Although one of the seven symbols of Kwanzaa is about gift-giving, the holiday isn’t about buying and exchanging expensive presents. Instead, Kwanzaa observers are encouraged to give gifts that only cost a little but with richer meaning.
Kuumba, which is the sixth principle of Kwanzaa, relates to building and developing the creative potential of Kwanzaa observers. It pushes families and communities to always do the best they can, in the way they can, to beautify the lives of others and the land that they inherited. Throughout the year, each family member should find or think of something that they will give to their loved ones during the celebration of the holiday. While one may purchase gifts, handmade presents are much encouraged. Some gift ideas include African-inspired home decorations, linens, art symbols, ornaments, pillows, or jewelries. Books about African folk tales or African recipes are also a popular choice.
Every item that is given on the holiday is being cherished because every Kwanzaa observer knows that each item has been carefully thought out to show their care and love for each other.
As we know, Kwanzaa is celebrated all over the world, but I think people didn’t know that even celebrities (including non-blacks) celebrate this African-American and Pan-African holiday. Among the celebrities, who have been known to celebrate the festival every year, are Oprah Winfrey, the famous talk show host, actress, and producer Stevie Wonder, one of the most creative and loved musicians of all time Maya Angelou, American author and poet Chuck D., American rapper and author Holly Robinson Peete, American actress and singer Jim Brown, actor and former NFL star Synthia Saint James, award-winning artist and designer of the first Kwanzaa stamp and Angelina Jolie and Brad Pitt, the famous celebrity couple, raising a multicultural family.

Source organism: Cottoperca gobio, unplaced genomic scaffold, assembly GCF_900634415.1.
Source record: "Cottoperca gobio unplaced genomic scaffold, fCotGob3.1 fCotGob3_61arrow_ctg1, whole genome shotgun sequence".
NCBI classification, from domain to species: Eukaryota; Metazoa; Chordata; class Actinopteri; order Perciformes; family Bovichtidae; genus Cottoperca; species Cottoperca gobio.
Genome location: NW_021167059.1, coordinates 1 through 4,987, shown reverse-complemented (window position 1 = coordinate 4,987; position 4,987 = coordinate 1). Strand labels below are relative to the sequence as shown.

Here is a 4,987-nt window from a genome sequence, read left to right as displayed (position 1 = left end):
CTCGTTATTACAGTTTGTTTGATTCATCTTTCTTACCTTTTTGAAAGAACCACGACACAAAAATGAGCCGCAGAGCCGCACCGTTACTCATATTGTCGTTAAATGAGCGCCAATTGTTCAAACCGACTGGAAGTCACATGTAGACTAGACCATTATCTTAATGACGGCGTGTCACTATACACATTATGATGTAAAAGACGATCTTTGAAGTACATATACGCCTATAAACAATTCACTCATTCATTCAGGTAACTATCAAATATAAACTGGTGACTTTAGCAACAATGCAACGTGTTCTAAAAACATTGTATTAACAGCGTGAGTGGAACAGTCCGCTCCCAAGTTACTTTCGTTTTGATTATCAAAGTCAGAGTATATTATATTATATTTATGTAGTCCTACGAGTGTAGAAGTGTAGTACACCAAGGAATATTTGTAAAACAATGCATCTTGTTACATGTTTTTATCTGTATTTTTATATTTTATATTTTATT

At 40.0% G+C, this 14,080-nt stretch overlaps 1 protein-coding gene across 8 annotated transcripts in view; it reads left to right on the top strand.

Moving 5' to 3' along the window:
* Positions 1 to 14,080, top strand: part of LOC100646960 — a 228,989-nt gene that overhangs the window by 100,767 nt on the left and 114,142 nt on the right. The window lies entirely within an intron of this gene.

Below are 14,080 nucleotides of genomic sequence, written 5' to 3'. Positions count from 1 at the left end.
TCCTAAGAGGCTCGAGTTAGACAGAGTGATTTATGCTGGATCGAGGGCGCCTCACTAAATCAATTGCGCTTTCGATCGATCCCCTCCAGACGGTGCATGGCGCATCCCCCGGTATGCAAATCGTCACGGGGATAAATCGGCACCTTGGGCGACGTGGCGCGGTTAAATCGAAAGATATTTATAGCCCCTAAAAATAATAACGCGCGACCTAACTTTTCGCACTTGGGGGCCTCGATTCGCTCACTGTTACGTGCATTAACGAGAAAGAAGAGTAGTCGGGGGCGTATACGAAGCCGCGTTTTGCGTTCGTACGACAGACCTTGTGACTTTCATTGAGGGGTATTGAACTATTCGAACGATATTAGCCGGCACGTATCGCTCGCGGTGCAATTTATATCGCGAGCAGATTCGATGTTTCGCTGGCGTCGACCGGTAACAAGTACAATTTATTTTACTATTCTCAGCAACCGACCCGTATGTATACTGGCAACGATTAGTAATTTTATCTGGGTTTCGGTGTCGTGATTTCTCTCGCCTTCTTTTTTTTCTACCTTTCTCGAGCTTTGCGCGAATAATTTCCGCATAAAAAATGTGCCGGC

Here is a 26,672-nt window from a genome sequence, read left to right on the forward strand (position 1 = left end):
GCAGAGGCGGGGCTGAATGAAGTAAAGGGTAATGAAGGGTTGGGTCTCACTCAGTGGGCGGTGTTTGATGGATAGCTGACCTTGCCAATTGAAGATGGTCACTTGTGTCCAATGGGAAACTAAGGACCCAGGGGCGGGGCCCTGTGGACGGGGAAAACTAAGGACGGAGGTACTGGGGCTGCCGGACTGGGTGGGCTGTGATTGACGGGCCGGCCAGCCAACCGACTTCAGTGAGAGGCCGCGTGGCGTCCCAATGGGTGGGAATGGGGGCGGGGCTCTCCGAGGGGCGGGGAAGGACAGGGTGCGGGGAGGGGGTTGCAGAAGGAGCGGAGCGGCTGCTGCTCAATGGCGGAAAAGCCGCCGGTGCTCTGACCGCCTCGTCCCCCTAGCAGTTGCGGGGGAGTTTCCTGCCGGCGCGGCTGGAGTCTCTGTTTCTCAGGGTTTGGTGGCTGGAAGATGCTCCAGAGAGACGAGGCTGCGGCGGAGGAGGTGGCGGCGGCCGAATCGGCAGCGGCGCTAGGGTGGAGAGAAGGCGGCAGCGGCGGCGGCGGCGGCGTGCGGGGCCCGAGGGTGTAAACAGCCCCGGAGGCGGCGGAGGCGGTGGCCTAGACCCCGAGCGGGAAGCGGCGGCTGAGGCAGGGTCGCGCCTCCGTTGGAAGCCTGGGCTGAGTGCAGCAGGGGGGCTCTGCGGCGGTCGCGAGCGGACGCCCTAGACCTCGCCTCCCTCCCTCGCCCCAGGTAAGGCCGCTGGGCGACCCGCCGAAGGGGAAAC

In fact, even the presidents of the United States recognized the importance of this day. Even though no one can say for sure whether President Barrack Obama celebrates the holiday or not, he regularly issues an annual statement that sends his best wishes to all those celebrating the Kwanzaa festival. Former presidents Bill Clinton and George Bush also did the same during their time in office.
Sure, it’s true that Kwanzaa still remains a mystery to other people. But let’s not forget that it’s a totally new holiday that has just been around for about 50 years. I’m sure that in the years to come, more and more people will appreciate the true meaning of the celebration, just like Christmas, Hanukkah, New Year, and other holiday celebrations, which have been around a thousand of years ago. Although Kwanzaa has some inconsistencies and its founder faces a lot of criticisms, the holiday aims to unite the black people, recognize their struggle, and preserve their culture and history. Like other holidays, Kwanzaa can be used as an opportunity to promote unity and togetherness, to enjoy and celebrate with others, as well as to learn the value of African society.